Two hundred foreigners in the Afghanistan, Americans among them, are expected to depart Kabul on charter flights this Thursday, as the new government of the Taliban agreed to its withdrawal, a US official said.
The departures will be among the first international flights to take off from Kabul airport since the Islamic militia seized the capital in mid-August, triggering the chaotic US-led withdrawal of 124,000 foreigners and at-risk Afghans.
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The news comes two days after the Taliban announced an interim government composed mainly of Pashtun men, including wanted terrorist suspects and Islamic radicals, which dampens international hopes for a more moderate administration.
The Taliban has been pressured to allow the departure of Zalmay Khalilzad, the US special representative, said the US official, who spoke to Reuters on condition of anonymity.
That official was unable to say whether US civilians and other foreign nationals were among those held for days in Mazar-i-Sharif, a northern Afghan city, because their charter flights were not allowed to depart.
Tuesday’s announcement of a new government was widely seen as a sign that the Taliban is not aiming to broaden its base and present a more tolerant face to the world, as it had hinted it would.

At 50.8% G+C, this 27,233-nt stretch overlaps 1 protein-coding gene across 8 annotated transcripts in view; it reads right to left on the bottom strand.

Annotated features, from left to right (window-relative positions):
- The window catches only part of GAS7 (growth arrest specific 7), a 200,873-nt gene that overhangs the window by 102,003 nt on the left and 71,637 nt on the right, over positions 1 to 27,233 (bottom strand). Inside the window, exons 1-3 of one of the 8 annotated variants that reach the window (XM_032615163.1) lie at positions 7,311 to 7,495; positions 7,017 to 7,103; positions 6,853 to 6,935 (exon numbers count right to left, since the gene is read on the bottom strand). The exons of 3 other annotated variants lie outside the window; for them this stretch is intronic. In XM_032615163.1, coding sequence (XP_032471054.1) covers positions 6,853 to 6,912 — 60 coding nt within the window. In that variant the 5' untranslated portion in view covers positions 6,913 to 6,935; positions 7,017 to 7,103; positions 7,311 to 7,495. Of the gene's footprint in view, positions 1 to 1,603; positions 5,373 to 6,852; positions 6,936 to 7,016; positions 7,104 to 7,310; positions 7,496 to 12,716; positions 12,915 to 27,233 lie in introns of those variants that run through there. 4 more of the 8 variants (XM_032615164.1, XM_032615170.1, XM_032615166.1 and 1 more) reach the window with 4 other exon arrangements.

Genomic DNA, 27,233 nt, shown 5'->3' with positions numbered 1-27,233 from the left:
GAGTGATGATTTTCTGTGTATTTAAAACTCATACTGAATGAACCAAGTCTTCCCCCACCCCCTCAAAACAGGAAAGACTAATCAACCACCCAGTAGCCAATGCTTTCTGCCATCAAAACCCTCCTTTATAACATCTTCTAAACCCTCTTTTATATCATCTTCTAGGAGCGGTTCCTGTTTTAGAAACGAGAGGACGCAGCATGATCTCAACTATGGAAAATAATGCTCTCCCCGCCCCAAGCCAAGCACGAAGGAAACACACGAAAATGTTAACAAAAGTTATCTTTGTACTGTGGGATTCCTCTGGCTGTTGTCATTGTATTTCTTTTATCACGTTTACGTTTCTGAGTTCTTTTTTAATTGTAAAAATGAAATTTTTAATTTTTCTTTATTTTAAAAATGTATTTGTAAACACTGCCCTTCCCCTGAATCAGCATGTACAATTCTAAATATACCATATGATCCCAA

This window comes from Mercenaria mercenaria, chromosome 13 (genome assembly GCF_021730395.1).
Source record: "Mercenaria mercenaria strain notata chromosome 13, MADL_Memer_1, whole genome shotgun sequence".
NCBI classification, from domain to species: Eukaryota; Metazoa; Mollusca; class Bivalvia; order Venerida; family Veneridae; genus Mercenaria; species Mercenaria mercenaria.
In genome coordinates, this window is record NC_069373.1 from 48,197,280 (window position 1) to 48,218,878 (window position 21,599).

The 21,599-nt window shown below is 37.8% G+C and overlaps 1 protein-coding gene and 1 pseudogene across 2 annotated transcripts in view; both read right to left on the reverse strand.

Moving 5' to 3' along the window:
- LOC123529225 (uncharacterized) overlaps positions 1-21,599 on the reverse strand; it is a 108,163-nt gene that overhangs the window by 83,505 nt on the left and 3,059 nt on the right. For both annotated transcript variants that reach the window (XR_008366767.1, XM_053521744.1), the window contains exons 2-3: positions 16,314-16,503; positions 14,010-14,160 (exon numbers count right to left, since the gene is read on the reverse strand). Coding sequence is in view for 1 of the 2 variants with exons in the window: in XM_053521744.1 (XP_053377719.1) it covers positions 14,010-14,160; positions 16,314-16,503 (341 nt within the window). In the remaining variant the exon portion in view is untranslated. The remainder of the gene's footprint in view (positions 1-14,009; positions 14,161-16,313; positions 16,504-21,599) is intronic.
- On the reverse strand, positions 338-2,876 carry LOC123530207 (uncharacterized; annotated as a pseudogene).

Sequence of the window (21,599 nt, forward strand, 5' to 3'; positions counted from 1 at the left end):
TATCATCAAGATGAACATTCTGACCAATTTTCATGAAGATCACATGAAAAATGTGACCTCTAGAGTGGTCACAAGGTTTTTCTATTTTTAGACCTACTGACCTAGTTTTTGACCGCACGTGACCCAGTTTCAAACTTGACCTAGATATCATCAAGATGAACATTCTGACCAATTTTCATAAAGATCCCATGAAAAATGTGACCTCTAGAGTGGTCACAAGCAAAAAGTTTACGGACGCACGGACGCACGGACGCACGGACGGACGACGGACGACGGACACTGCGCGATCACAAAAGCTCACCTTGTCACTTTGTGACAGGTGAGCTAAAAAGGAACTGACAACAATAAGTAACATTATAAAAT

All the ministers are men and nearly all are Pashtuns, the ethnic group that predominates in the stronghold of the group in the south of the country, but represents less than half of its population.
Foreign countries received the announcement about the interim government with caution and dismay on Wednesday. In Kabul, dozens of women took to the streets to protest and several journalists covering the demonstration said Taliban fighters detained and beat them.
Later, the new Interior Ministry said that, to avoid disturbances and security problems, anyone who wants to protest must ask for permission 24 hours in advance.
Protests by women and men are being held back because there is a security threat from Islamic State fighters, said a Taliban minister who declined to be named. Any attacks on journalists will be investigated, he added.
Many critics urge the leadership to respect basic human rights and reactivate the economy, which faces a meltdown amid high inflation, food shortages and the prospect of international assistance being cut as countries try to isolate the Taliban.